Kratos isn%26rsquo;t charming. He%26rsquo;s not interested in saving the world, rescuing a princess or really doing anything at all that doesn%26rsquo;t serve his immediate goals of getting revenge and tearing apart anyone that stands in his way. He%26rsquo;s a one-note character with a one-note aspiration, and yet somehow this bald, grunting terror of ancient Greece is the headliner of the PS3%26rsquo;s longest-awaited and most hotly anticipated action game. Although if you%26rsquo;ve followed his exploitssince 2005%26rsquo;s incredible slashfest God of War, you already know why.
God of War III is Kratos%26rsquo;s fifth and ostensibly final adventure, and it brings the series crashing to a fittingly brutal close, giving fans everything they%26rsquo;ve come to expect on a bigger scale than it%26rsquo;s ever been delivered. Gallons of blood are spilled, gods and Titans die in horrifyingly elaborate ways, and thousands of monsters are messily eviscerated by Kratos%26rsquo;s whirling chain-blades. The bosses are big, the puzzles are bigger and the combat is more fluid than ever. It%26rsquo;s also prettier than any other game in the series (duh), and while it doesn%26rsquo;t delve as deeply into Kratos%26rsquo;s troubled past, it doesn%26rsquo;t really need to. This one%26rsquo;s all about Kratos, the anarchic force of pure rage, bringing down the old order as violently as possible.
And before you ask, yes, there%26rsquo;s a sex minigame. One that actually shows you visibly bare breasts while it%26rsquo;s happening.
Above: Unfortunately, we can%26rsquo;t show it to you - yet
The end begins
Before that happens, though, there%26rsquo;s a lot left over to resolve. When we last saw Kratos, he was riding up Mount Olympus on the back of the Titan Gaia, ready to get all kinds of nasty on Zeus (who%26rsquo;d tricked and killed him at the beginning of God of War II, and then escaped justice at its end) and the rest of the Olympian gods. That%26rsquo;s exactly where GoW III opens: the Titans are still slowly making their way up the mountain, and it%26rsquo;s up to Kratos to keep the gods%26rsquo; army of skeleton warriors off Gaia%26rsquo;s back. After he%26rsquo;s battered his way through a few dozen of them, he%26rsquo;ll face the game%26rsquo;s first real challenge: Poseidon, god of the sea, who appears as a water giant riding a team of massive, crab-like horses.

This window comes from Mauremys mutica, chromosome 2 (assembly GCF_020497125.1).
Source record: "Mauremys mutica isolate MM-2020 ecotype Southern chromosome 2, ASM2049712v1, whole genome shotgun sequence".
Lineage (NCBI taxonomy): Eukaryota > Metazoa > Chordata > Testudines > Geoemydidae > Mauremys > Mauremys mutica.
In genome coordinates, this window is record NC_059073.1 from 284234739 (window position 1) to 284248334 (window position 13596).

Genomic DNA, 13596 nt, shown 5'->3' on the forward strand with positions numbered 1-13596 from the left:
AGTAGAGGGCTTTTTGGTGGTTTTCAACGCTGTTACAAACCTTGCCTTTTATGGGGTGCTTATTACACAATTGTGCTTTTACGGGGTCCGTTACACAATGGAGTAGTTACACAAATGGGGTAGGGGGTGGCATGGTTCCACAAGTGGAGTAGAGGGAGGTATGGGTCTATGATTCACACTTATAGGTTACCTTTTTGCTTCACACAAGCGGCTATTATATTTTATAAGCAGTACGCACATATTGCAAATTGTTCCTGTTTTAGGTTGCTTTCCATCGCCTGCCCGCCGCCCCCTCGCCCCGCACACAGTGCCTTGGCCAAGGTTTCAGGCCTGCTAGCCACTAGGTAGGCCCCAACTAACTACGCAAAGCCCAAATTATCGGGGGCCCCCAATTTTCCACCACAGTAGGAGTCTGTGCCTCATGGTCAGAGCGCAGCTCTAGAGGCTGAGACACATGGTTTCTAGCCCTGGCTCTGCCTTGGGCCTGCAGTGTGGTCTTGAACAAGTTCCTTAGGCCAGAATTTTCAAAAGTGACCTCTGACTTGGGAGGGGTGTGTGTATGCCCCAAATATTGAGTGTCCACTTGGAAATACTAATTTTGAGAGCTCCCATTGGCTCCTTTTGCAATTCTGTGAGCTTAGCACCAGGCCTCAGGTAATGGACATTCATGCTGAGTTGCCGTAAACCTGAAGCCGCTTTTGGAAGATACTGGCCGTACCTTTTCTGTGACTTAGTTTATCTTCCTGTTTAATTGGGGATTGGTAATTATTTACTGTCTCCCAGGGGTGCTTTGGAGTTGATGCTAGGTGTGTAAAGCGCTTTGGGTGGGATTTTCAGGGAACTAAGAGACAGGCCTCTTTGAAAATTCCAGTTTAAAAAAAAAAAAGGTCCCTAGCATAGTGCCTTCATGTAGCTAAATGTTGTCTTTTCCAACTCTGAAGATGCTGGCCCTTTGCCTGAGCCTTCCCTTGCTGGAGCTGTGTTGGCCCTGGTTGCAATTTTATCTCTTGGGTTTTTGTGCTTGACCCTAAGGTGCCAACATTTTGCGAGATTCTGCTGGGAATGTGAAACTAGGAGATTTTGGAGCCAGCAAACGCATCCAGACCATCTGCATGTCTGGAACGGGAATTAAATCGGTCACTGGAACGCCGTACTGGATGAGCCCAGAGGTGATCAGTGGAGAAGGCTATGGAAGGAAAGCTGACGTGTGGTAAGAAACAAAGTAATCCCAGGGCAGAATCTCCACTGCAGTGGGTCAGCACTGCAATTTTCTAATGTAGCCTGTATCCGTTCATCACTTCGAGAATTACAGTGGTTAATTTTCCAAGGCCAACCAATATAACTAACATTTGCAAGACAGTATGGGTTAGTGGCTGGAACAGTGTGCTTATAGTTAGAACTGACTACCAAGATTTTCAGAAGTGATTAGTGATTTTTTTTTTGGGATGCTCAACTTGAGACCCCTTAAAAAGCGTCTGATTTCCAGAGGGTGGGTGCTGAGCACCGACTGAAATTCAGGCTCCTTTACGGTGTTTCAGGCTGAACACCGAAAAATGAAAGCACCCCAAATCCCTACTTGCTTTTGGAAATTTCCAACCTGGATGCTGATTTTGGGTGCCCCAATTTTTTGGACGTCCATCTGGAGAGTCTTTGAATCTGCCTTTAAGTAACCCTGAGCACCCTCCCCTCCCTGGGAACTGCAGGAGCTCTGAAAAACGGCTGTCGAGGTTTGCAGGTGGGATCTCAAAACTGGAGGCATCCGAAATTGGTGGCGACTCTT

Above: This is one of them
As a single horse-creature burrows through Gaia%26rsquo;s arm like some kind of gross parasite, you%26rsquo;ll get your first real taste of what Sony%26rsquo;s been hyping as %26ldquo;Titan gameplay.%26rdquo; The landscape %26ndash; actually just Gaia%26rsquo;s forearm %26ndash; buckles and shifts as the water-horse yanks it around, forcing Kratos to climb up its sides and monkeybarunderneath itduring the fight. Meanwhile, the action zooms in and out for dramatic effect, frequently reducing Kratos to a tiny onscreen speck (which doesn%26rsquo;t get as confusing as you%26rsquo;d think) and giving you a real sense of the massive scale on which these creatures operate. It%26rsquo;s all pre-scripted, but it%26rsquo;s impressive nonetheless.
As gargantuan as Poseidon%26rsquo;s water-horse is, it%26rsquo;s as vulnerable as anything else to Kratos%26rsquo;s Blades of Athena, and before long Kratos has torn off its jaw, stabbed it through the heart and pummeled its master to death in one of the most jaw-droppingly ugly beatdowns ever to appear in a videogame. Soon afterward, however, events conspire to send Kratos rocketing back down to Hades, where he (once again) loses all his powers and sets the game%26rsquo;s real plot in motion. Yes, he%26rsquo;s still hell-bent on revenge %26ndash; but before he gets it, he%26rsquo;ll have to murder his way up the Olympian hierarchy, endure the pleas of an imprisoned girl who reminds him of his long-dead daughter and be reunited with a powerful artifact from his past.
Above: Also, he%26rsquo;ll get to finally kill that fat creep Hades
Chains of destruction